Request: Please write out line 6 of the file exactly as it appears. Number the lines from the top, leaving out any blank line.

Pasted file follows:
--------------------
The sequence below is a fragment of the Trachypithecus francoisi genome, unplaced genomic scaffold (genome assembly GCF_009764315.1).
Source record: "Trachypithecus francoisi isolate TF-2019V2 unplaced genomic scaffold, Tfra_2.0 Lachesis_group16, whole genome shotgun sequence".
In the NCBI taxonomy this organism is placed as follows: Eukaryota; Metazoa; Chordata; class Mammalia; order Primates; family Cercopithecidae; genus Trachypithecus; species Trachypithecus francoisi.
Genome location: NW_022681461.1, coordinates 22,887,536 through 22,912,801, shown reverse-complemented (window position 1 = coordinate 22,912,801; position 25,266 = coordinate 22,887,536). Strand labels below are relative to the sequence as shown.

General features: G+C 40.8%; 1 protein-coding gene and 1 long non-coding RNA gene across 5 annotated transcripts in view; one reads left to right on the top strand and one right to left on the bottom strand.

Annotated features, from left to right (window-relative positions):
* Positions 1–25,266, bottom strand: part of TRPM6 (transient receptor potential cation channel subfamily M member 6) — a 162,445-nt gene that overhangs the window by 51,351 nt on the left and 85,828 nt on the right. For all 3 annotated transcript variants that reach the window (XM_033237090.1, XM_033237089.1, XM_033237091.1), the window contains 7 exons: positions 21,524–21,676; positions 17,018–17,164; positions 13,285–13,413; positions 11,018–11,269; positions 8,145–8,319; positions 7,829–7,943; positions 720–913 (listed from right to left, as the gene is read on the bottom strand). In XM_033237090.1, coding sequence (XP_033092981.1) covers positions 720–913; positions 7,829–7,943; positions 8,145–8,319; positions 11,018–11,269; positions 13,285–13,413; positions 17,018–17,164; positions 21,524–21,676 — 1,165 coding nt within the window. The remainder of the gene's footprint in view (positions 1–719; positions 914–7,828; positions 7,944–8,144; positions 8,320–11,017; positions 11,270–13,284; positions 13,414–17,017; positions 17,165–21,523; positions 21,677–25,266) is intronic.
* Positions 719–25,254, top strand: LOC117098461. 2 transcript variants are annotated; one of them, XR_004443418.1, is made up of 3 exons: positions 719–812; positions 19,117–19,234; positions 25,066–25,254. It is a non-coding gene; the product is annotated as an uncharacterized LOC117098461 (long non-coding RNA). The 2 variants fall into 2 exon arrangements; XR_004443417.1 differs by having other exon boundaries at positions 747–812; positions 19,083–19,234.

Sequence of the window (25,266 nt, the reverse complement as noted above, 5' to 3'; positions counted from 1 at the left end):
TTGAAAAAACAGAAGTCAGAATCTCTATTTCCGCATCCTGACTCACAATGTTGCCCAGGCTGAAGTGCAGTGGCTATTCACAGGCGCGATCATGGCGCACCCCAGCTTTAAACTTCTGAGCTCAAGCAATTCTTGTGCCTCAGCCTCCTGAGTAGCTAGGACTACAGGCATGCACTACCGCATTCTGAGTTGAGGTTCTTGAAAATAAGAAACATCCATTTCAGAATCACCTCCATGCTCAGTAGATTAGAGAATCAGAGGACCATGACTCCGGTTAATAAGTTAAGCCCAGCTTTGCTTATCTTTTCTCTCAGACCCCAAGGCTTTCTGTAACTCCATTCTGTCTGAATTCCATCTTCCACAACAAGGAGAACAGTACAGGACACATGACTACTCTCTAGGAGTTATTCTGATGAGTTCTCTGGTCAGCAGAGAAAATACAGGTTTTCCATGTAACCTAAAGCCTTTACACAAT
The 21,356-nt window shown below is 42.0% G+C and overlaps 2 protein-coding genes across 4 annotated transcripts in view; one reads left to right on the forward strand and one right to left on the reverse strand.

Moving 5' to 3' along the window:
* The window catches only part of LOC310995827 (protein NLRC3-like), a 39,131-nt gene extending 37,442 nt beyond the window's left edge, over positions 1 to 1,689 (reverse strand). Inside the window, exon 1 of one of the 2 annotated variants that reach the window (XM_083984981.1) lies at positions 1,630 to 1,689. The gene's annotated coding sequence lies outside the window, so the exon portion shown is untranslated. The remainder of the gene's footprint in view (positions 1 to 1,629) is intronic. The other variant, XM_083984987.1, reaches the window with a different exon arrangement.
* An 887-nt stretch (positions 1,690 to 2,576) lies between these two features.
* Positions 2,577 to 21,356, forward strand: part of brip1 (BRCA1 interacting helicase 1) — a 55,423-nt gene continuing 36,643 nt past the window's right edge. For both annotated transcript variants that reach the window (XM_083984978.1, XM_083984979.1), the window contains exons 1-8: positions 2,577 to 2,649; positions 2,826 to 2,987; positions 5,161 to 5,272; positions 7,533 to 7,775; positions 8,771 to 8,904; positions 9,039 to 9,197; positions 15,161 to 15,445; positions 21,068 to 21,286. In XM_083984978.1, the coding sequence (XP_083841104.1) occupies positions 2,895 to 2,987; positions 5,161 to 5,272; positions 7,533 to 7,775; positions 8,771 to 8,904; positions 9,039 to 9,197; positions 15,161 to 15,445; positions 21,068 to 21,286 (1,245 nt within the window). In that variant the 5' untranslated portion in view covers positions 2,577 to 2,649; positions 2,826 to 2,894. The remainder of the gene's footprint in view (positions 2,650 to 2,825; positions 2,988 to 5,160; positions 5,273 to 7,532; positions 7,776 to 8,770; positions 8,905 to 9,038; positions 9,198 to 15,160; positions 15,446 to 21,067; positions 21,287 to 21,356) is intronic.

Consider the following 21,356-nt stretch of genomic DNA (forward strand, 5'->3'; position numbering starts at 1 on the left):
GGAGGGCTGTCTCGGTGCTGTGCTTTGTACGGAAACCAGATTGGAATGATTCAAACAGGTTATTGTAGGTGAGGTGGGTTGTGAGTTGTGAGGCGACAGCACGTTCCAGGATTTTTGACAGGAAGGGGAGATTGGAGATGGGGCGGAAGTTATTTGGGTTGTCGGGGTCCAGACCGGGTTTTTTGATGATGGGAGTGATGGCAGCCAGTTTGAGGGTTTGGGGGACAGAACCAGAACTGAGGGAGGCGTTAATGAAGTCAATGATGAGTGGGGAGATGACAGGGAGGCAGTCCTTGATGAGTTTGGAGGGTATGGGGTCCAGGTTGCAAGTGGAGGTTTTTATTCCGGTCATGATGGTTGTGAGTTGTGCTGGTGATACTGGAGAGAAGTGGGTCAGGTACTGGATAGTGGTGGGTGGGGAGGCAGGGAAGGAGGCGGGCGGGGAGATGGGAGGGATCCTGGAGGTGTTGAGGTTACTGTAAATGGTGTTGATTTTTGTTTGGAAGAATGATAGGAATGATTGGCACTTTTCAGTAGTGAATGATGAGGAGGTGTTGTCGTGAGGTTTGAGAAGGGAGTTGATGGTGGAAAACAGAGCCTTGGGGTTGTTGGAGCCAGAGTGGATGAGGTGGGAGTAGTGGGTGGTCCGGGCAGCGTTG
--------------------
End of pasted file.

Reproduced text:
Annotated features, from left to right (window-relative positions):